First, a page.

Navigating the iPhone is more similar to Android than it is different, but there are a few changes you’ll want to know up front. First of all: you won’t find Home, Back, and Multitasking buttons along the bottom of the screen. Instead, use the “swipe up” gesture to return to the home screen (on modern iPhones with edge-to-edge screens) or a physical home button (on older iPhones and the iPhone SE).
That physical home button also doubles as a Touch ID fingerprint scanner—if you don’t have one, you’ll have to use the iPhone’s Face ID facial-recognition feature to log in instead. It’ll prompt you to set these up when you start the phone for the first time.
The home screen itself is pretty simple, showing a grid of all your app icons, allowing you to swipe right to see more of them. To delete an app, either hold until a pop-up menu appears and select Remove App. Or long-press until all the apps start wiggling and then tap the minus sign (-) atop the app to delete.
To move an app, long-press on any icon until they all start wiggling, then drag them around or into folders (pull one icon atop another icon). Tap Done on the top right when you’re finished. If you swipe all the way to the right, you’ll see your full App Library—a list of every app on your phone, similar to Android’s app drawer.
In edit mode—also known as “jiggle mode” for its jaunty animation—you can add widgets to your home screen with the plus sign that appears in the upper-right corner. Stick them in between app icons or put them on your widget dashboard to the left of your home screens.
Everything else should be familiar. The iPhone has an Android-like notification bar, but you won’t see icons appear in the menu bar when new notifications are in—that means you’ll need to check it regularly or act on notifications right away. If you swipe up from the top right of the screen, you’ll get the Control Center, which allows you quick access to certain settings. (On older iPhones and the iPhone SE, you can get to the Control Center by swiping up from the bottom.)
While there’s no Multitasking button, you can see your currently open apps by holding down on the bottom and swiping about halfway up (or, in the case of older iPhones, double-pressing the Home button). Close an app by swiping its card away, but contrary to popular belief, this does not save battery or speed up your device—so don’t feel the need to do this unless an app is misbehaving.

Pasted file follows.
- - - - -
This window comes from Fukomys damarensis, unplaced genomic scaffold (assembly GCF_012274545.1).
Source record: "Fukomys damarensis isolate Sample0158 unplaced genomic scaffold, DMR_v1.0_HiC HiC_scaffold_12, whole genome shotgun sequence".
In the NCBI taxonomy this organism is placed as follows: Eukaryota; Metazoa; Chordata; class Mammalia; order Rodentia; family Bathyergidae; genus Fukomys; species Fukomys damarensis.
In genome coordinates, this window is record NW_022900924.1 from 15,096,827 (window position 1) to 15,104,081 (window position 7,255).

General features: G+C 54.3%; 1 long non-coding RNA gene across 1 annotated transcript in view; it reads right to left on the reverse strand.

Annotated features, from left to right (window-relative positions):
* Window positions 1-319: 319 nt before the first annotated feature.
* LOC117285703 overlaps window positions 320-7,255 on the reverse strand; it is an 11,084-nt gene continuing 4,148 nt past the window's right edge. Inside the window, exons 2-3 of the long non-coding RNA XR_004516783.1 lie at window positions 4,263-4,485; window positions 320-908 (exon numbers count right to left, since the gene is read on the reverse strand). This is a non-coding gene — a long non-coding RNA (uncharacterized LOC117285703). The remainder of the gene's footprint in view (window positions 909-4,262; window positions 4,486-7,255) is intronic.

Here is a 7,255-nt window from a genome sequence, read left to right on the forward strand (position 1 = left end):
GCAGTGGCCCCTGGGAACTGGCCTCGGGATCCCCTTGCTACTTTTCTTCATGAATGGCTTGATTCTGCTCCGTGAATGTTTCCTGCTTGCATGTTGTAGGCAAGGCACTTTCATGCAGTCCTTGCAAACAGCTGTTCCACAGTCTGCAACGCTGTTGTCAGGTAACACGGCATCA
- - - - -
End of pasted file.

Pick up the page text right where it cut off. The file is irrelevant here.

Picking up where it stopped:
Don’t forget to bask in the beautiful absence of bloatware on iOS (save for a handful of Apple-provided apps). It’s arguably the very best thing about Apple keeping an absolute stranglehold on its hardware and operating system. And you can even delete the Apple-provided apps like Stocks, Apple Watch, Tips, and others that no one ever uses.
Dive Into the App Store
The single best reason to switch to the iPhone remains the App Store. Google Play has largely caught up, but as a general rule, Apple’s App Store offers a greater variety of high-quality apps from trusted developers. Plus, many apps tend to appear on the iPhone before other platforms.
Incidentally, most of this comes down to economics, rather than a religious war between the two platforms. It’s just easier for iPhone developers to sell apps and get paid. That said, some consider it a monopoly since it’s the only place you can get iOS apps. The latest version of the App Store app includes a Games-specific tab, and a Today page to better showcase the best new and updated apps. Explore the App Store to see what third-party apps are available, and check out our list of the best iPhone apps for inspiration.
Enjoy Seamless, Stable OS Updates
There are far fewer hardware SKUs to worry about with the iPhone—even given Apple’s expanding lineup—which greatly reduces development and QA time. Android revisions have become a tremendous mess over time, as various phone manufacturers and wireless carriers delay updates for months on end. Meanwhile, current iPhones get free updates with major new features on a regular basis, and most of Apple’s iOS updates are stable out of the gate (with the occasional exception). Just make sure to keep automatic updates enabled, so you get the latest security patches as soon as they come out.
Cradle Your iPhone in a Case
The iPhone’s construction is surprisingly durable, but you still don’t want to drop it. Ever. Instead, pick up a case to keep your delicate phone protected. Check out our top picks for the iPhone 12 and 12 Pro, the iPhone 12 Pro Max, the iPhone 12 mini, and the iPhone SE. There are plenty of options in all shapes, sizes, and levels of durability for even the most accident-prone folks. (You might also grab a screen protector, while you’re at it.)
The Jailbreaking Question
We don’t recommend jailbreaking as a rule because it could brick your iPhone and lead to all sorts of warranty-related issues. But if you want to, the feds say it’s legal, thankfully.
For average smartphone users, the app ecosystem provides most of what people want. Still, in some cases, jailbreaking is the only way to run certain kinds of apps that Apple bans, such as retro game emulators, among other things. If you’re a heavy tinkerer, look into it, but if you feel the need to tweak that strongly, maybe you’re best off staying with Android, which is far more amenable to OS meddling.